In considering a motion to dismiss pursuant to Rule 12(b)(6), courts "accept all factual allegations as true, construe the complaint in the light most favorable to the plaintiff, and determine whether, under any reasonable reading of the complaint, the plaintiff may be entitled to relief." Phillips v. County of Allegheny, 515 F.3d 224, 231 (3d Cir. 2008) (quoting Pinker v. Roche Holdings, Ltd., 292 F.3d 361, 374 n.7 (3d Cir. 2002)). In resolving a motion to dismiss pursuant to Rule 12(b)(6), a court generally should consider only the allegations in the complaint, as well as "documents that are attached to or submitted with the complaint, . . . and any matters incorporated by reference or integral to the claim, items subject to judicial notice, matters of public record, orders, [and] items appearing in the record of the case." Buck v. Hampton Twp. Sch. Dist., 452 F.3d 256, 260 (3d Cir. 2006).
A Rule 12(b)(6) motion tests the sufficiency of the complaint against the pleading requirements of Rule 8(a). Rule 8(a)(2) requires that a complaint contain a short and plain statement of the claim showing that the pleader is entitled to relief, "in order to give the defendant fair notice of what the claim is and the grounds upon which it rests." Bell Atl. Corp. v. Twombly, 550 U.S. 544, 555 (2007) (quoting Conley v. Gibson, 355 U.S. 41, 47 (1957)). While a complaint attacked by a Rule 12(b)(6) motion to dismiss need not contain detailed factual allegations, it must contain "sufficient factual matter, accepted as true, to 'state a claim to relief that is plausible on its face.'" Ashcroft v. Iqbal, --- U.S. ---, ---, 129 S. Ct. 1937, 1949 (2009). To survive a motion to dismiss, a civil plaintiff must allege facts that 'raise a right to relief above the speculative level . . . ." Victaulic Co. v. Tieman, 499 F.3d 227, 235 (3d Cir. 2007) (quoting Twombly, 550 U.S. at 555). Accordingly, to satisfy the plausibility standard, the complaint must indicate that defendant's liability is more than "a sheer possibility." Iqbal, 129 S. Ct. At 1949. "Where a complaint pleads facts that are 'merely consistent with' a defendant's liability, it 'stops short of the line between possibility and plausibility of entitlement to relief.'" Id. (quoting Twombly, 550 U.S. at 557).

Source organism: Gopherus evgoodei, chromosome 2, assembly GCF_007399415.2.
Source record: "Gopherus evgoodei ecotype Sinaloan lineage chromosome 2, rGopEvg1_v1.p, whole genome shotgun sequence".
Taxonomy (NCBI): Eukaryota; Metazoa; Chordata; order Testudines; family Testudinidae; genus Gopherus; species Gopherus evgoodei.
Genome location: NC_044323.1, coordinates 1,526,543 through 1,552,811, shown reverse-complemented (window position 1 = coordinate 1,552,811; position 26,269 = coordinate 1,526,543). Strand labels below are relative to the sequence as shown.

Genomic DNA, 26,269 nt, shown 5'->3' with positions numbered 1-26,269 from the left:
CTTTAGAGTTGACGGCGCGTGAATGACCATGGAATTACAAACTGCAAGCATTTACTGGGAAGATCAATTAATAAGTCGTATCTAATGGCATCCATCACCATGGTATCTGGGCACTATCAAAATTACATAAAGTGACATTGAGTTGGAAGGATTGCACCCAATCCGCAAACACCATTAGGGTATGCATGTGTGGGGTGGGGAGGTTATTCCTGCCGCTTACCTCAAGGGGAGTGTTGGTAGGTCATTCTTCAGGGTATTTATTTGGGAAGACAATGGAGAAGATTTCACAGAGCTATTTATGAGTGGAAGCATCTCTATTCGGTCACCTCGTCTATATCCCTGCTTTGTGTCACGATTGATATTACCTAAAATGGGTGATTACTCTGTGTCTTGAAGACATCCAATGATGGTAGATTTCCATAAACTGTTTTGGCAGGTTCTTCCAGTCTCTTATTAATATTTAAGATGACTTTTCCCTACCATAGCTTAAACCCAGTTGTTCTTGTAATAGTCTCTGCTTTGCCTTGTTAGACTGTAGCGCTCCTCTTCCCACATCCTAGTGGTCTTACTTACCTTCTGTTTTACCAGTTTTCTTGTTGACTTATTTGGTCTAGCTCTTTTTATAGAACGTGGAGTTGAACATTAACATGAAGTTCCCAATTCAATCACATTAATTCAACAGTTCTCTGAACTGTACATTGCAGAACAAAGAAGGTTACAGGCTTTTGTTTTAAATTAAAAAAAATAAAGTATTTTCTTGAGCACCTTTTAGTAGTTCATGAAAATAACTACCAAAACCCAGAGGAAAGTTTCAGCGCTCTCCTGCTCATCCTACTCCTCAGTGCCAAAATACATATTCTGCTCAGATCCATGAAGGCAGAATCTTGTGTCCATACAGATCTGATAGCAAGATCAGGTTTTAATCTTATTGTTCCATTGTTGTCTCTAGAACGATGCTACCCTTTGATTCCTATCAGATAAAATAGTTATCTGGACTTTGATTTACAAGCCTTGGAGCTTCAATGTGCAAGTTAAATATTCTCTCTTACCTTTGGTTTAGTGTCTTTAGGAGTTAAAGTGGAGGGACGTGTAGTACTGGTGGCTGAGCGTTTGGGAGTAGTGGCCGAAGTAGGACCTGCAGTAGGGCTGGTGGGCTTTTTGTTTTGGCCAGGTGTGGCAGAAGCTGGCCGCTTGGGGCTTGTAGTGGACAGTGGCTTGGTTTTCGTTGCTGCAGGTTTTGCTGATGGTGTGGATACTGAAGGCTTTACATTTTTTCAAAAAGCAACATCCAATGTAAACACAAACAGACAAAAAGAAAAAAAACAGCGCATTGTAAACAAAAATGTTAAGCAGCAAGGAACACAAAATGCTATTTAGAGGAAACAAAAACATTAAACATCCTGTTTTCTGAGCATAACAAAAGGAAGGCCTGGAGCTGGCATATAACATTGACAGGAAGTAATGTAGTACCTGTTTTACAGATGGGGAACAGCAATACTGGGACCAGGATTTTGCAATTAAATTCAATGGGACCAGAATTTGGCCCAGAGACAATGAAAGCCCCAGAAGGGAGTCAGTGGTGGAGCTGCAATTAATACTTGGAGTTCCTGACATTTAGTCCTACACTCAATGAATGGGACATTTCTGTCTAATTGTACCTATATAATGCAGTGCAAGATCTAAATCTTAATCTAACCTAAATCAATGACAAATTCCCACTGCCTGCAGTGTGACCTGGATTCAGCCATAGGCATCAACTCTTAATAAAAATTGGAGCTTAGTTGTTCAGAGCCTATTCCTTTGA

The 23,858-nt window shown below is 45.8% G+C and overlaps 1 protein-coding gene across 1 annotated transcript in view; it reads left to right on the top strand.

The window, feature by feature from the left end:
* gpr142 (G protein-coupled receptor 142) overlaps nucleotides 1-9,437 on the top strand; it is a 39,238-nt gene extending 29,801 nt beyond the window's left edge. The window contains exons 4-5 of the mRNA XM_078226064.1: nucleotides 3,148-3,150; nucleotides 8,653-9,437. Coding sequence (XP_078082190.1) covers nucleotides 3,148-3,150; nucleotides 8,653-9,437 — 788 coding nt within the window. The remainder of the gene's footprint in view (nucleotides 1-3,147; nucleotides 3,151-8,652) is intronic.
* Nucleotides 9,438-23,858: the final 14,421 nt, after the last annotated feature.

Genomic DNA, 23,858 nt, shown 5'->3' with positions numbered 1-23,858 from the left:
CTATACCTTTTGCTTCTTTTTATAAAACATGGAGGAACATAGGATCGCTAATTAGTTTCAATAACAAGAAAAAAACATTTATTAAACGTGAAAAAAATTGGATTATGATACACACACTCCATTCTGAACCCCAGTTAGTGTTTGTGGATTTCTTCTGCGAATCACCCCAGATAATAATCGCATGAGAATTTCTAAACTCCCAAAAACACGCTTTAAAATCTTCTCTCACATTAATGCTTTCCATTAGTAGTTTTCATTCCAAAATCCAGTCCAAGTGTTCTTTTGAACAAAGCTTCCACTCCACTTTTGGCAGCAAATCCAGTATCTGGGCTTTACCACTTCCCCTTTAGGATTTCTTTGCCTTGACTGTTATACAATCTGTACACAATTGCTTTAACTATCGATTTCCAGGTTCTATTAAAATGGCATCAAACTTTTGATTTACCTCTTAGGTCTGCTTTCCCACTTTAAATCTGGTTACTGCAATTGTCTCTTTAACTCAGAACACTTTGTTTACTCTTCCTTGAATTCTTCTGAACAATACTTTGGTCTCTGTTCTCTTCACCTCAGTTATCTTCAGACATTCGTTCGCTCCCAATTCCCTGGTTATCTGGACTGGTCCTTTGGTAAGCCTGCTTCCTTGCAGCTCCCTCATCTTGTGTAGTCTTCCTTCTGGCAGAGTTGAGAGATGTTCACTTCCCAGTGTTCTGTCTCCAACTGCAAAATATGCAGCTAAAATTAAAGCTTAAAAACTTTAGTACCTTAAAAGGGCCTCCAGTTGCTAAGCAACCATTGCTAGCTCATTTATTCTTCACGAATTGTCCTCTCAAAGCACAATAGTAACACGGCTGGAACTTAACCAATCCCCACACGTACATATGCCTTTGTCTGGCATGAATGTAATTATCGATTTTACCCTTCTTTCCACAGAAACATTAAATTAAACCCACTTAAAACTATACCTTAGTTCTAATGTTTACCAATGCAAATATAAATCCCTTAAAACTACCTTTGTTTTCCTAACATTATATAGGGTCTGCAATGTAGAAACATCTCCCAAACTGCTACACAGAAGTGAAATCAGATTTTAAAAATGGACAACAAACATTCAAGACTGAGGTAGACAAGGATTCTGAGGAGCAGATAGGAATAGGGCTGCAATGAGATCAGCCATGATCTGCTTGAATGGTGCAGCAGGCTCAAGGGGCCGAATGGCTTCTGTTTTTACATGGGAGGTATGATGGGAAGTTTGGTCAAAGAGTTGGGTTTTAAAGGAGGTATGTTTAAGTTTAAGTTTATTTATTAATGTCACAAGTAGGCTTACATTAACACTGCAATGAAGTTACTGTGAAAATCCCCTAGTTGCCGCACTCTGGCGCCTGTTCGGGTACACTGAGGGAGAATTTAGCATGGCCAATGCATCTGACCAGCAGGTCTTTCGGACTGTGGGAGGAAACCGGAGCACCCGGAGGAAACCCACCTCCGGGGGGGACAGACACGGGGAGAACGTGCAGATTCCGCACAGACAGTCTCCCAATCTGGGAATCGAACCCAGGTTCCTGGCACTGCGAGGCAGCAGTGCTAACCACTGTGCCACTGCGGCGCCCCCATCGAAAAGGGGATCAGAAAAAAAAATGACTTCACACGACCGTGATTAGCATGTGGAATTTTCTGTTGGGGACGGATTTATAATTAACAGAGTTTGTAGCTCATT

Under the two-pronged approach articulated in Twombly and later formalized in Iqbal, a district court must first identify all factual allegations that constitute nothing more than "legal conclusions" or "naked assertions." Twombly, 550 U.S. at 555, 557. Such allegations are "not entitled to the assumption of truth" and must be disregarded for purposes of resolving a 12(b)(6) motion to dismiss. Iqbal, 129 S.Ct. at 1950. Next, the district court must identify "the 'nub' of the . . . complaint -- the well-pleaded, nonconclusory factual allegation[s]." Id. Taking these allegations as true, the district judge must then determine whether the complaint states a plausible claim for relief. See id.
However, "a complaint may not be dismissed merely because it appears unlikely that the plaintiff can prove those facts or will ultimately prevail on the merits." Phillips, 515 F.3d at 231 (citing Twombly, 127 S.Ct. 1964-65, 1969 n.8). Rule 8 "does not impose a probability requirement at the pleading stage, but instead simply calls for enough facts to raise a reasonable expectation that discovery will reveal evidence of the necessary element." Id. at 234.
Pursuant to Federal Rule of Civil Procedure 12(f), a "court may strike from a pleading an insufficient defense or any redundant, immaterial, impertinent, or scandalous matter." FED. R. CIV. P. 12(f). "The purpose of a motion to strike is to clean up the pleadings, streamline litigation, and avoid unnecessary forays into immaterial matters." Natale v. Winthrop Resources Corp., 2008 U.S. Dist. LEXIS 54358, 2008 WL 2758238 (E.D. Pa. July 9, 2008). Relief under Federal Rule of Civil Procedure 12(f) is generally disfavored, and will be denied unless the allegations "have ...